Subject persons are often faced with deciding whether to terminate a business relationship (derisk) or introduce mitigating measures that reduce money laundering/terrorism financing (“ML/FT”) risk and cater for financial inclusion.
The FATF refers to de-risking as the phenomenon of financial institutions terminating or restricting business relationships with clients or categories of clients to avoid, rather than manage, risk in line with the FATF’s risk-based approach. Persons or entities who do not have access to the controlled financial system may resort to using less regulated or unregulated channels, thus increasing the risk of ML/FT due to a lack of control over transactions.
The FATF state that de-risking should never be an excuse for obliged entities to avoid implementing a risk-based approach. The FATF Recommendations only require financial institutions to terminate customer relationships, on a case-by-case basis, in instances where the ML/FT risks cannot be mitigated. On the other hand, cutting loose of entire classes of customers, without taking into account, seriously and comprehensively, their level of risk or risk mitigation measures for individual customers within a particular sector, goes against anti-money laundering/ counter terrorism funding (“AML/CFT”) obligations.
It is important to highlight that de-risking is not solely an AML/CFT issue, but also concerns profitability, reputational risk, lower risk appetites, regulatory burdens concerning AML/CFT obligations, an increasing number of sanctions regimes and regulatory requirements within the financial sector. Financial institutions of MONEYVAL countries identified potential sanctions and reputational risk as being the main drivers behind de-risking activities.
Following a consultation exercise by the EBA, several respondents indicated that they found it challenging to comply with AML/CFT requirements and ensure financial inclusion at the same time and queried how to implement this in practice.
In light of this, the EBA has introduced three new Guidelines (4.9 to 4.11) requiring firms to apply risk-sensitive measures, through which more individuals and businesses, especially low-income, unserved and underserved groups, should be able to get access and use regulated financial services, which could in turn, actually increase the effectiveness of the fight against ML/FT.
As part of this, firms should put in place appropriate and risk-sensitive policies and procedures to ensure that their approach to applying CDD measures does not result in unduly denying legitimate customers access to financial services. Where a customer has legitimate and credible reasons for being unable to provide traditional forms of identity documentation, firms should consider mitigating ML/TF risk in other ways, including by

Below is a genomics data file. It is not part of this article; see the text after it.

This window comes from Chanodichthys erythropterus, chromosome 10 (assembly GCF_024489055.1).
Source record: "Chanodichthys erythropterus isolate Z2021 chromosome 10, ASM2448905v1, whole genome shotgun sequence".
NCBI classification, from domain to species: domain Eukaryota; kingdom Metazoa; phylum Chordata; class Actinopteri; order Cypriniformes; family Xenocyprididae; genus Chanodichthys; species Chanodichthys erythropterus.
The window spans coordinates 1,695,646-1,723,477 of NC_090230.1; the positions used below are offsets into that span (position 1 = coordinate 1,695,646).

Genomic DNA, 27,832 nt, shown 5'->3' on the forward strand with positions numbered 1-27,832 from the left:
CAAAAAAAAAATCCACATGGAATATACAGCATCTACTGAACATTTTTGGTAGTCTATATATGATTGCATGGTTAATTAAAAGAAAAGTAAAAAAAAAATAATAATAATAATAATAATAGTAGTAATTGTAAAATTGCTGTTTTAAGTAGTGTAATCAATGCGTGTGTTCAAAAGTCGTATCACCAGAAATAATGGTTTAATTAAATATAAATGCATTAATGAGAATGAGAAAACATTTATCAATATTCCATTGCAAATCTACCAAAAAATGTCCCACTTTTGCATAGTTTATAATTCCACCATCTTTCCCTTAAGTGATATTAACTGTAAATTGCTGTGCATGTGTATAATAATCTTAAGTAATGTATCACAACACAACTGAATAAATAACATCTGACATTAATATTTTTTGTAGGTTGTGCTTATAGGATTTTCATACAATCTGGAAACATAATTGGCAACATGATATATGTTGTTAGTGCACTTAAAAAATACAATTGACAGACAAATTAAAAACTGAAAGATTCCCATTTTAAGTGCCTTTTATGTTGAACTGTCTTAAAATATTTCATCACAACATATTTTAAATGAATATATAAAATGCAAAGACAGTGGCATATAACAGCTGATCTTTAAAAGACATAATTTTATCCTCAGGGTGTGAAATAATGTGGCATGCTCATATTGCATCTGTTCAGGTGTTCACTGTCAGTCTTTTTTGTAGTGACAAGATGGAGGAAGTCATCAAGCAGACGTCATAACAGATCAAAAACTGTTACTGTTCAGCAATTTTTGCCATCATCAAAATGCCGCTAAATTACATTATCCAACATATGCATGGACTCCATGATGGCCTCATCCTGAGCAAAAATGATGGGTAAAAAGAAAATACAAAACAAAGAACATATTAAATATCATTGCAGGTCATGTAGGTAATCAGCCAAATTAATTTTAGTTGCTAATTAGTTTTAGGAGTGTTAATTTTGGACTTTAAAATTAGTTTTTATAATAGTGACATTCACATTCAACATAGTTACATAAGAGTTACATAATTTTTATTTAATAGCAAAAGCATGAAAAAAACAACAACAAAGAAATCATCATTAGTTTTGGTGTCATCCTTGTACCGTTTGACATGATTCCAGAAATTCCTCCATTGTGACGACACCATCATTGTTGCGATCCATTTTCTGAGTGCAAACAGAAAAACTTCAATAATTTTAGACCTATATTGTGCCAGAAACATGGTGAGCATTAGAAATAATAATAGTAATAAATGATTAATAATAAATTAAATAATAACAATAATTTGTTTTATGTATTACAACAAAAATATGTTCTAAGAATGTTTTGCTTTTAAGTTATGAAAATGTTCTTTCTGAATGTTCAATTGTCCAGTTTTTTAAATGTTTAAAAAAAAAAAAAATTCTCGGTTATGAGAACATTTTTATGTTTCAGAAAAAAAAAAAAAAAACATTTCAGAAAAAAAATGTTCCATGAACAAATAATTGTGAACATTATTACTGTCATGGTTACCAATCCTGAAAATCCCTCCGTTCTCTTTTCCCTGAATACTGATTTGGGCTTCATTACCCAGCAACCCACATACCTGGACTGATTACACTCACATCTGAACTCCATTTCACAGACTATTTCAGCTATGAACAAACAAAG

a) Adjusting the level and intensity of monitoring in a way that is commensurate to the ML/TF risk associated with the customer, including the risk that a customer who may have provided a weaker form of identity documentation may not be who they claim to be; and
b) Offering only basic financial products and services, which restrict the ability of users to abuse these products and services for financial crime purposes. Such basic products and services may also make it easier for firms to identify unusual transactions or patterns of transactions, including the unintended use of the product; but any limits must be proportionate and do not unreasonably or unnecessarily limit customers’ access to financial products and services.
The Guidelines do not require firms to no longer offer services to some categories of customers associated with higher ML/TF risk. In particular, the EBA also notes that the Guidelines do not prevent firms from establishing a correspondent banking relationship with a respondent situated in a high-risk third country, provided that the risk is mitigated through enhanced due diligence measures. The EBA specifies in GL 4.10 b) that firms should ensure that their approach to applying CDD measures does not result in unduly denying legitimate customers access to financial services. Therefore, the key focus of firms should be on policies and controls that are commensurate to the risks identified.
Thus, firms should carefully balance the need for financial inclusion with the need to mitigate ML/TF risk. Firms may wish to refer to the EBA’s Opinion on the application of customer due diligence measures to customers who are asylum seekers from higher-risk third countries or territories. Further work is being conducted by the EBA and FATF on the issue of de-risking and firms should keep abreast of any developments in the area.